First of all, yes, I believe that La Marquise has a point. I’m pretty adept at English, and being a fluent reader, can manage the idiom pretty well, but here’s the thing: what I consider as elaboration and defending my position may strike native speakers as pompous and condescending. I assure you that my sole objective was to leave no stone unturned and certainy not to conduct an attack. I enjoyed reading whatever Maury had to say about the singers and production, while feeling perplexed at the same time.

    In MY own personal perspective (and I assure you that my sole intention is to reflect my own personal perspective, nothing else, it’s a bit tedious to write IMO or IMHO over and over again), writing about P&M (correct, Armer, these two works are forever linked in my mind) without even mentioning the musical director or the playing is like writing about a performance of Hamlet and leaving out the lead. IMO, IMO again, in P&M the orchestra is the main dish. The conductor’s task is immeasurably difficult : Debussy’s annotations in the score are extremely punctilious: the tempo changes every 2-3 bars, the dynamic markings are minutiae to a fault. Keeping it all together while maintaining a good balance with the stage, allowing the prosody across, especially in such a big auditorium as the Met, is an extremely difficult job. I’d have liked even a small ackgnowledgement of the fact. That’s all. Even Melisande’s small A CAPELLA song at the beginning of the 3rd act “Mes longs cheveux descendent, while reflecting Debussy’s infatuation with rennaissance / medieval music and poetry, is still dove-tailored into the shimmering orcehstral fabric, and the entire song sounds like a quote. Debussy clearly envisaged P&M as a tone poem with voices. The orchestral score revealingly has absolutely no stage directions, just basic captions at the beginning of each scene, describing where they occur -- “une foret, une fontaine dans le parc, une chambre dans le chateau” etc.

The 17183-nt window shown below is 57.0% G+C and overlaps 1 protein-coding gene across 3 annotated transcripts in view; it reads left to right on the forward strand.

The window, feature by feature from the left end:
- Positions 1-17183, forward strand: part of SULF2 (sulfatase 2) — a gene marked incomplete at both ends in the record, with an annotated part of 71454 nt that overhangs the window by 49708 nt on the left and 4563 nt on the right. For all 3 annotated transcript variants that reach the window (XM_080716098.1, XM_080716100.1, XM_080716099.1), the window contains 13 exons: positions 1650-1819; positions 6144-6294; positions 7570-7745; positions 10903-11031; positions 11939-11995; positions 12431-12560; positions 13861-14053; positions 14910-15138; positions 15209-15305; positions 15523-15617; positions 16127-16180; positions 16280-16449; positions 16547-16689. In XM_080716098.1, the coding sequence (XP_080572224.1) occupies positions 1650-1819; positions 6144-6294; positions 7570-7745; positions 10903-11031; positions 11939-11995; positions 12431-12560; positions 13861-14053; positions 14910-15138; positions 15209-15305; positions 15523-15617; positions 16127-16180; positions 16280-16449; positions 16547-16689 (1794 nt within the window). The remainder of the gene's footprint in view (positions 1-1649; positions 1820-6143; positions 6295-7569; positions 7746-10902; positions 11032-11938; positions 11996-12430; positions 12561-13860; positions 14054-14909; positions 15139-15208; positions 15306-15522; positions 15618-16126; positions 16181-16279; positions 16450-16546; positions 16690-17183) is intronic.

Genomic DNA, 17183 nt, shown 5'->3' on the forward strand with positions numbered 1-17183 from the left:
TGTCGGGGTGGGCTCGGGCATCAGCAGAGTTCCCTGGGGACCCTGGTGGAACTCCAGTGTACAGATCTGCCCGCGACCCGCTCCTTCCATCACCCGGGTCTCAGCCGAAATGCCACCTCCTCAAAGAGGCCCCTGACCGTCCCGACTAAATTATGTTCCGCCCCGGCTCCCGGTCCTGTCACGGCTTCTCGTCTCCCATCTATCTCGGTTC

I agree that my remark reg nationality was in very bad taste and unwarranted, for which I wish to apologize.

    • Yet again, Maury made his point very promptly and clearly as to why he had left out Rattle et al. All’s well.

      • Jack Jikes says:

        I find Maury’s explanation disingenuous. Some of the comments rallying to his defense have the stink of the shit you encounter on Opera L -- penned by the likes of ‘Peggy from Lennox’ -- all that back slapping ‘reasonableness’.

  • CruzSF says:

    How very sad that most of the comments in this thread are not about the performance reviewed, but about an unintended oversight by the reviewer, and then a subsequent slam against a whole nation of listeners, and then nitpickings about non-native English speakers. I fear that Maury D may deny us his interesting, and valid, opinions in the future. But who could blame him if he came to that decision?

    • La marquise de Merteuil says:

      I think it is probably best to forget about all of this.

      I think everyone had/has a valid point.

  • Constantine A. Papas says:

    Is now Rattle part of the opera’s superconductors group-Mutti, Levine, Barenboim?

    • Batty Masetto says:

      He is certainly a better conductor than meine Mutti. :)

      • Might “Yes but how was the conductor” turn out to be a catch phrase?

        “You had to be there kind of singer”
        “Voice for hire role”


        • For example
          “Ekaterina Siurina and Joyce DiDonato were magnificent last night as the doomed lovers in Bellini’s Shaekesperean opera, both presented lustrous, shining instruments and collaborated beautifully in the many opportunities given by Bellini.”